Capital Commentary is the weekly current-affairs publication of CPJ, written to encourage the pursuit of public justice.
Making the Right Argument in the Gosnell Murder Case
May 31, 2013
By Elisa Shearer
A version of this article originally appeared on SharedJustice.org, an online journal of the Center for Public Justice dedicated to engaging young Christian thinkers in a conversation on what it means to do public justice.
On May 13, 2013, Dr. Kermit Gosnell was convicted of three counts of first-degree murder for the death of three babies born alive at his abortion clinic in Philadelphia. The next day, Gosnell waived his right to appeal in exchange for a sentence of life without parole. This sentence marked the end not only of a corrupt medical practice, but also of a sustained media frenzy. The Gosnell case may be over, but its coverage (and argued lack thereof) caused a wave of commentary on media coverage and the wider issue of abortion. Many pro-life voices have been using the Gosnell case as an argument against abortion; however, many of these anti-abortion arguments have only undermined the broader pro-life cause.
After Kirsten Powers blasted the media in April for failing to cover the Gosnell trial adequately, many voices in the pro-life movement saw the case as an opportunity to reveal the horrors of abortion. While some commentators focused on the lack of media coverage as a story in itself, most used the Gosnell story to discuss abortion overall. Red Alert Politics called the Gosnell debacle a “victory” handed to the pro-life movement by the media. Powers’ original editorial linked the late-term abortions to Planned Parenthood: "Planned Parenthood recently claimed that the possibility of infants surviving late-term abortions was ‘highly unusual.’ The Gosnell case suggests otherwise."
At the Christian Post, Star Parker wrote a column about how practices like those at the Gosnell clinic are extremely common. She linked this to Planned Parenthood and their conduction of abortions, but her article is predominately about how abortion clinics are often unsanitary and unsafe and how the press "does not want to report about the gruesome truths of abortion.”
National Right to Life News also called out the “Abortion Industry” and argued that the conditions at the Gosnell clinic were more the norm than an aberration. The National Right to Life abortion information page features disturbing medical details about the procedures involved in abortions at various stages.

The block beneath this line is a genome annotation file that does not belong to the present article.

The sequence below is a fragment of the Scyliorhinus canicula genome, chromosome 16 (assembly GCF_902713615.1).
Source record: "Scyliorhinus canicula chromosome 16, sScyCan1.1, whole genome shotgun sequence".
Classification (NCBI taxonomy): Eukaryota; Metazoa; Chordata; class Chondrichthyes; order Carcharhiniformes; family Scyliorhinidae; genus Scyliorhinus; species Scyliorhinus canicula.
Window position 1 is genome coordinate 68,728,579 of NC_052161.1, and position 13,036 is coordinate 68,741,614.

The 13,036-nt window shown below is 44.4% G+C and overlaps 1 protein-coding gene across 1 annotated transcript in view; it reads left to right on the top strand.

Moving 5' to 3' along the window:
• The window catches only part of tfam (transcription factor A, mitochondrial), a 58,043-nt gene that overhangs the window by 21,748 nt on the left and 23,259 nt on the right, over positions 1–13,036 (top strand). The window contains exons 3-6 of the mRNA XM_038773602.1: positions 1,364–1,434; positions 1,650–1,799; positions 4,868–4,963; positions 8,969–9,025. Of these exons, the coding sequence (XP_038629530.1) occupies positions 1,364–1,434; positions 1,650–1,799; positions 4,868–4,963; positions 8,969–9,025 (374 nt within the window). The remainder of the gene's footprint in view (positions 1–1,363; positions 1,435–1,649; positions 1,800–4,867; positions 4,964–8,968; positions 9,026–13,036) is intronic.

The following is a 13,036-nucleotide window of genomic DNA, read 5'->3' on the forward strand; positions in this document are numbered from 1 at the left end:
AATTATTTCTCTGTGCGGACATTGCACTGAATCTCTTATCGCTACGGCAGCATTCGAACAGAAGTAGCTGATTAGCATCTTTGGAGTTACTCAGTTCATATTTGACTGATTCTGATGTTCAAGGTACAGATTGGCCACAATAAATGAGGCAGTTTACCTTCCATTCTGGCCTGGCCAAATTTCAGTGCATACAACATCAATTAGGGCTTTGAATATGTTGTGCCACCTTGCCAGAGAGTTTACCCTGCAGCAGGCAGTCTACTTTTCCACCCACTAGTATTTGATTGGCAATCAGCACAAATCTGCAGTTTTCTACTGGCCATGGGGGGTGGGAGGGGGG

These pro-life activists do themselves a disservice. Gruesome conditions and horrific procedures like those at the Gosnell clinic are indeed horrific, but focusing on that as a central argument against abortion leaves a key rhetorical gap, one that suggests that abortion would be less abhorrent if the operations were clean, professional, and sanitary. This is a problem because many abortion clinics ARE clean, professional, and sanitary, and government funding for these clinics, it can be argued, may further improve conditions. There may come a time when the vast majority of abortion clinics are well funded, professionally staffed, and medically safe for pregnant women.
People are rightly horrified at the cases of infanticide in the Gosnell trial; but, according to the values of many of pro-life activists, all abortions should be considered infanticide. Similarly, late-term abortions are easy to attack because of the possibility of a failed abortion and endangering the mother. However, focusing on late-term abortions only opens up space for legislation allowing earlier abortions.
The crazed, corrupt doctor is an easy target to point a finger at right now, but this detracts from what should be the pro-life movement's strongest argument: the affirmation of the existence of a human life in the womb. This is its most consistent stance.
Appealing to our collective horror and disgust may bring the issue to the front of public attention, but it will ultimately undermine the legitimacy of the anti-abortion movement as a whole. There is a sound philosophical and moral argument against abortion. If the pro-life movement deviates from this foundation, they may win the attention of the public, but they will ultimately surrender the legitimacy of their argument.
- Elisa Shearer, a 2012 Houghton College graduate, is currently pursuing a Master’s in Communication, Culture, and Technology at Georgetown University.
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Capital Commentary is a weekly current-affairs publication of the Center for Public Justice. Published since 1996, it is written to encourage the pursuit of justice. Commentaries do not necessarily represent an official position of the Center for Public Justice but are intended to help advance discussion. Articles, with attribution, may be republished according to our publishing guidelines.”